#3 – Users fleeing from awful UX

Speed is key for SEO because it indicates that your site is worth Google or whatever search company highlighting it through a high ranking. Keep in mind, though, that part of the reason Google boosts sites with better performance is that they are more rapidly answering user questions, processing their entries, and otherwise meeting their needs. Think in terms of user experience (UX), which “encompasses all aspects of the end-user’s interaction with the company, its services, and its products,” according to UX consultancy Nielsen Norman Group. What is the UX like for someone who navigates to your site and then waits patiently, in vain, for your site to load? What if you are on a shared server, a neighbor is hogging resources, and each page is slow to load? If the hardware is low-end or if too many accounts are accessing the same server, the experience will be awful, and your customers will find a better place to buy.

#4 – Your data in danger

You want security. Everyone does. A weak web hosting provider will not standardly back up your site; a strong one will use remote backups (creating a second copy at a distant location) and will have restoration points built into your system so that you can be up and running soon following any malicious attack. In other words, you want backup to be automatically built into your hosting plan. Chances are that backup is one of your foremost concerns, and it should be; you might accidentally delete a number of pages, or someone might hack your site and wreak havoc. Just consider these cybercrime stats: 1 out of 5 small businesses get hacked; of the ones that do, a shocking 3 out of 5 are bankrupt in just 6 months. Keep in mind that security protects your own data as well as the information of your customers (including their login details, payment card numbers, and other sensitive information); it is a wise investment. Getting back to the issue of backup, this concern is simplified when your host handles it within your agreement – as indicated by Olenski. Knowing that your service includes free full image backup will give you peace of mind.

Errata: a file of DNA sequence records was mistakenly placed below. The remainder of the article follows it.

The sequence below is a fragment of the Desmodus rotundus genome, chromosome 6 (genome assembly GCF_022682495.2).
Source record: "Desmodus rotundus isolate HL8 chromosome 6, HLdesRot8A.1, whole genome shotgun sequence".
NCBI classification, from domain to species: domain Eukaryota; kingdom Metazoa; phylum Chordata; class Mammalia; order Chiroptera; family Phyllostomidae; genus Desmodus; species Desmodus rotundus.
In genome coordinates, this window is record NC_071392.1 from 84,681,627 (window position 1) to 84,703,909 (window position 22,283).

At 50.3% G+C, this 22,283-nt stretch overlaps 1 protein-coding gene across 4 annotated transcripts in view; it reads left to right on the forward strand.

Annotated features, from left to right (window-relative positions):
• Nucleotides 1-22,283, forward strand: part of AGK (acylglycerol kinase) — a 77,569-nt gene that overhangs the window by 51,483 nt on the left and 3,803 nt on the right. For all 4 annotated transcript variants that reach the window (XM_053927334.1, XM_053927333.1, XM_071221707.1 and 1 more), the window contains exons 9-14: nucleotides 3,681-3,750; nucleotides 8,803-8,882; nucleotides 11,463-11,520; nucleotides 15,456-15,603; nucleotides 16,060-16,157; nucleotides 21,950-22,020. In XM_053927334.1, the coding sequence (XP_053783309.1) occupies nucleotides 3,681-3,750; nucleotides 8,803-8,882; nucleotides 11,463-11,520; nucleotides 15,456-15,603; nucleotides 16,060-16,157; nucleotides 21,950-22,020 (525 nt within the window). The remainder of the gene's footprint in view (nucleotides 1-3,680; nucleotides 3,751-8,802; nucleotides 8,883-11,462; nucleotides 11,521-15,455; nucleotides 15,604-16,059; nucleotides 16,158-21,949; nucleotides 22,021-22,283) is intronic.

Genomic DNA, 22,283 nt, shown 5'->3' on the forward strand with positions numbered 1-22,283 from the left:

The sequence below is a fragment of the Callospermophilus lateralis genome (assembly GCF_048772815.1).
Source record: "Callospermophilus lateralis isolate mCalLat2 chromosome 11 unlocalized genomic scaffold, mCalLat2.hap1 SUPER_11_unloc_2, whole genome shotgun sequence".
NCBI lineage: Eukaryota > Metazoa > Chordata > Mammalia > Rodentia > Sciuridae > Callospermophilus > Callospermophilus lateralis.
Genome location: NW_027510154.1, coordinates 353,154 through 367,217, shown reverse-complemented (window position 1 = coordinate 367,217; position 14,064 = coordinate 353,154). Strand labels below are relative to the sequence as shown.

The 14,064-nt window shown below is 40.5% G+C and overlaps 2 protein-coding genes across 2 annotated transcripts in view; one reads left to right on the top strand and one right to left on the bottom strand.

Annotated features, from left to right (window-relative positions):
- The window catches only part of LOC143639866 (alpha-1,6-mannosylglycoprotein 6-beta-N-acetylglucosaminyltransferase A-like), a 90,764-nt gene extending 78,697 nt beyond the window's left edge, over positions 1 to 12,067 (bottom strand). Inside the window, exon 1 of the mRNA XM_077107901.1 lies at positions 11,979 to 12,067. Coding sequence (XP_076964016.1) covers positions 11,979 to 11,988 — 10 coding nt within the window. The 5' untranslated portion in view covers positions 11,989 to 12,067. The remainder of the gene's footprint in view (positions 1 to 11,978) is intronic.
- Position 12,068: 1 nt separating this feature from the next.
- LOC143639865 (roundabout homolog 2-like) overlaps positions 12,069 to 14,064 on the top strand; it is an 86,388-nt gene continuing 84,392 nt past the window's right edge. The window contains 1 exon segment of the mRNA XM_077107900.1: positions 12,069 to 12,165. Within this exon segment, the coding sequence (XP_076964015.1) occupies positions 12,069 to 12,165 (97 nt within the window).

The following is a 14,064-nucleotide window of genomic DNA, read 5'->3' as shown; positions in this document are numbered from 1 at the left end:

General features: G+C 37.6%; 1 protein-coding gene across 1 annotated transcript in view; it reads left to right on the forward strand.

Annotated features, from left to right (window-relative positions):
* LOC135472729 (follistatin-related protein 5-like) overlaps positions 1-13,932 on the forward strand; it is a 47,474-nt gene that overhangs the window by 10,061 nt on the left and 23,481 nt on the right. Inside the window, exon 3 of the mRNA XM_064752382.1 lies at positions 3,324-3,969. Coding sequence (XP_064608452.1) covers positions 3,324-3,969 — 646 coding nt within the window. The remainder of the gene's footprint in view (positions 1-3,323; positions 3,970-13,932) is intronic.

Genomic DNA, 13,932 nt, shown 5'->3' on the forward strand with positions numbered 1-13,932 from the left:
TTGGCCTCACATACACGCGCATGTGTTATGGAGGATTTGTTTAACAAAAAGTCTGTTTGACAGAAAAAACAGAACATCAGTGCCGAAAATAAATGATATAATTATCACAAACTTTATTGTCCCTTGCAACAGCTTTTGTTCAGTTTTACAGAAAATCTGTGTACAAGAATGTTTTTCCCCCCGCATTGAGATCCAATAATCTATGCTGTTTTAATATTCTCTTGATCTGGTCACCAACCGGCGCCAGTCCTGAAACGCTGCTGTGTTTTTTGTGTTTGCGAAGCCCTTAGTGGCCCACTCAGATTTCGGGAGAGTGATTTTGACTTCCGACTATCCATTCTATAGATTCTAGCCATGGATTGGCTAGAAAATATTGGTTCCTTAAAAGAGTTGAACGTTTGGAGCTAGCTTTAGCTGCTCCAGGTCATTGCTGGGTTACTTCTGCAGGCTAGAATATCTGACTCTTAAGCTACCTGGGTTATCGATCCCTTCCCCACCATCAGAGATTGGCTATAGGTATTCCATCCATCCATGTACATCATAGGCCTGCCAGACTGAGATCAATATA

#5 – No one there when you need them

Similar to the issue of security, a weak web host will not be available with advice and fixes; a great one will help with security, maintenance, and technical questions 24/7 (ideally through support that is 100% based in the United States). You may think you will be able to handle everything yourself, but managing a website will always come with challenges; support really will help.

#6 – Files disappearing

If a web host shuts down or simply does not have enough built-in redundancies for full backup, you could lose files. Be aware that the hosting service you use offers an impressive, enterprise-grade network environment so that your files are safe.

#7 – You can’t scale properly

Scalability is fundamental. Scalability is really about flexibility, not just the ability to grow. You want to be able to increase the size of your system as you do more business, but you also want to be able to expand or contract seasonally or whenever – think Black Friday or an unexpected piece of press. Plus, you want a host that does not charge you fees to make a switch between plan offerings or cancel your plan.


Are you convinced that your choice of web host is critical to the success of your business? At KnownHost, with fast servers, great 24/7 support, and a 99.9% uptime guarantee, we believe that high-quality hosting is fundamental. But don’t just take it from us: check out our client testimonials.